Workplace Equality and the Commerce Clause
Posted by Socrates in business, Commerce Clause, federal power, Felix Frankfurter, jewed culture, jewed law, New Deal, Roosevelt, Socrates, Supreme Court at 10:34 pm | Permanent Link
It looks like more “equality” has come to the workplace. But how and why?
According to the U.S. government, almost all businesses are involved in “interstate commerce,” which means that the government can regulate them – for example, the government can dictate how much money employees are paid. Even if the businesses only sell goods locally, they are still involved in interstate commerce in some way, e.g., they might buy pencils from companies which are located out-of-state.
Today, according to the government, almost any action by a business is interstate commerce, even if goods aren’t actually moved from one state to another state.
The meaning of interstate commerce was redefined and expanded in the early 1940s by the U.S. Supreme Court through the Roosevelt administration . The pointman for that redefinition and expansion was the Jewish, Supreme Court judge Felix Frankfurter, who was an adviser to Roosevelt even before he joined the Court . Interstate commerce seems to have been a pet issue with Frankfurter – so much so that he edited/wrote two books on the subject (in 1915 and 1937) and he was getting interstate-commerce rules into federal law for Roosevelt as early as 1933, e.g., the Securities Act.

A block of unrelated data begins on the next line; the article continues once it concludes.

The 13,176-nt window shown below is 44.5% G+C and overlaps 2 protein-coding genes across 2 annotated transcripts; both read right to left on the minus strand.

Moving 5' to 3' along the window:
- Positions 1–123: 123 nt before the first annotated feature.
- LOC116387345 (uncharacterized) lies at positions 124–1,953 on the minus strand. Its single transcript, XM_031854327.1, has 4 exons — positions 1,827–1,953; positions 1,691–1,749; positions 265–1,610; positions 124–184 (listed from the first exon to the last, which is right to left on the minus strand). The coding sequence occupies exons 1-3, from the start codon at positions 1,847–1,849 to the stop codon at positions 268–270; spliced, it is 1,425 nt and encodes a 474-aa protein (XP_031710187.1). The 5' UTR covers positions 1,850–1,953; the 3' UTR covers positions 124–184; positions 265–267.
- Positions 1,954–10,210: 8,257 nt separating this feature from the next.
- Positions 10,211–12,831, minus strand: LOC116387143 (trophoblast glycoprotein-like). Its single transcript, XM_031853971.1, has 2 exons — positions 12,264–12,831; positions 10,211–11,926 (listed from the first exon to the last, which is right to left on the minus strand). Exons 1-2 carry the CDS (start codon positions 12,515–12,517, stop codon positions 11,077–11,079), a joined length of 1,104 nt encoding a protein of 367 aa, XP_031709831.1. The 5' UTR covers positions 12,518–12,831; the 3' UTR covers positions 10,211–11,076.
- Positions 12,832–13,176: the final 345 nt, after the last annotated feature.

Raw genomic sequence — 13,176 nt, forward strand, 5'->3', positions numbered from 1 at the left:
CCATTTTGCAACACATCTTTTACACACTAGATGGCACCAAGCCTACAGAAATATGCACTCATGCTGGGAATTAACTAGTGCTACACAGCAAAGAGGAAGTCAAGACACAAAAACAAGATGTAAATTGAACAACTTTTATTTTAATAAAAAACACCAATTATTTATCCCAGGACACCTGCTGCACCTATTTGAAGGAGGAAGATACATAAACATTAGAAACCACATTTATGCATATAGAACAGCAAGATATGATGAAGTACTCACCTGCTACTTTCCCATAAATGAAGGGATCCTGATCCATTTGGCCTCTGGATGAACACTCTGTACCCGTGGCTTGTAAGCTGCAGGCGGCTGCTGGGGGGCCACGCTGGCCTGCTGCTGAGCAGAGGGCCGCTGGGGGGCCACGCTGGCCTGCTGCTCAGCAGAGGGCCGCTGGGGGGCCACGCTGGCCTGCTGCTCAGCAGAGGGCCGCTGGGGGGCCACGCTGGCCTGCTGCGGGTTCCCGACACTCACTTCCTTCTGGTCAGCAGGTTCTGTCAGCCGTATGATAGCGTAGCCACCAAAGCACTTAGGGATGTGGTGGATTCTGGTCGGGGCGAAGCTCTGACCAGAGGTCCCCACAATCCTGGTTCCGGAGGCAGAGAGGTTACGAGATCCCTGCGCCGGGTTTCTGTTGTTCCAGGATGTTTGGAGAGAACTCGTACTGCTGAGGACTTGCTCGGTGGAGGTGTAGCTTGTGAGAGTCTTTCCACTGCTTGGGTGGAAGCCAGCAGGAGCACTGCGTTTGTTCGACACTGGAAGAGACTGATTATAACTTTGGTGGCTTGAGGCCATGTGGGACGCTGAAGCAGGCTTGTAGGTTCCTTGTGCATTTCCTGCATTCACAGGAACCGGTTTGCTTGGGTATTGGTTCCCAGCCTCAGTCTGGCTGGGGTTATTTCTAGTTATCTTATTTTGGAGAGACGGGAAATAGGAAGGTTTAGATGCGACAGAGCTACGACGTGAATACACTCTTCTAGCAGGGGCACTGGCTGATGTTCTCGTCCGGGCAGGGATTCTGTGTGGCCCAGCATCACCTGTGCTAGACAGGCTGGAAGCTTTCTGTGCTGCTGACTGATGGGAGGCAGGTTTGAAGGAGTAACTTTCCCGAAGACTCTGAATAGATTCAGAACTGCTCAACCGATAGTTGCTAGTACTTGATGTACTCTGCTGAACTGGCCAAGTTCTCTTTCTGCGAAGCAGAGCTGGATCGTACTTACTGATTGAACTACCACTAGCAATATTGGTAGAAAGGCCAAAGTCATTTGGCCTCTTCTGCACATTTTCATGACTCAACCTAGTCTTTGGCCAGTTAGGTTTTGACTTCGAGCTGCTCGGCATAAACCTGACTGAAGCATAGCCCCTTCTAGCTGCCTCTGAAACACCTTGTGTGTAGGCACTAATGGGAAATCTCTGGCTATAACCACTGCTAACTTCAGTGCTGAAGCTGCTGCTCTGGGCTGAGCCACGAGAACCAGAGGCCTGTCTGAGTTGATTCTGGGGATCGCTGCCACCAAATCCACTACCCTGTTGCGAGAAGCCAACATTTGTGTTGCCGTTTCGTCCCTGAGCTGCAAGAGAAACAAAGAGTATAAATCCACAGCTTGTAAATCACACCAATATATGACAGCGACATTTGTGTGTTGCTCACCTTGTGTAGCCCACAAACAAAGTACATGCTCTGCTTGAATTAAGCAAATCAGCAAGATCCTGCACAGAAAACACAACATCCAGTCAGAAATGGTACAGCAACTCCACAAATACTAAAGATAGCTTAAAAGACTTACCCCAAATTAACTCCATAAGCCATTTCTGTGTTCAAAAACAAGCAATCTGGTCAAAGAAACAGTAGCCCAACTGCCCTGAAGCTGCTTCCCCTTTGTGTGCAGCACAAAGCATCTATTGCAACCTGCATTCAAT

The redefining of the meaning of interstate commerce had an extremely negative impact on America by leaving many hiring, firing and wage decisions up to the government. Interstate commerce has also been used by the courts as an excuse to uphold civil-rights laws. It’s a one-size-fits-all tool for government regulation.
More on interstate commerce: [Here].
 see United States v. Darby Lumber Co., February 1941, Kirschbaum v. Walling, June 1942 and Wickard v. Filburn, November 1942
 a mention of Felix Frankfurter as being “the central figure” in the effort to get the meaning of “commerce” redefined is found in the book “Law and Ecology” by Dr. Richard O. Brooks, et al, 2002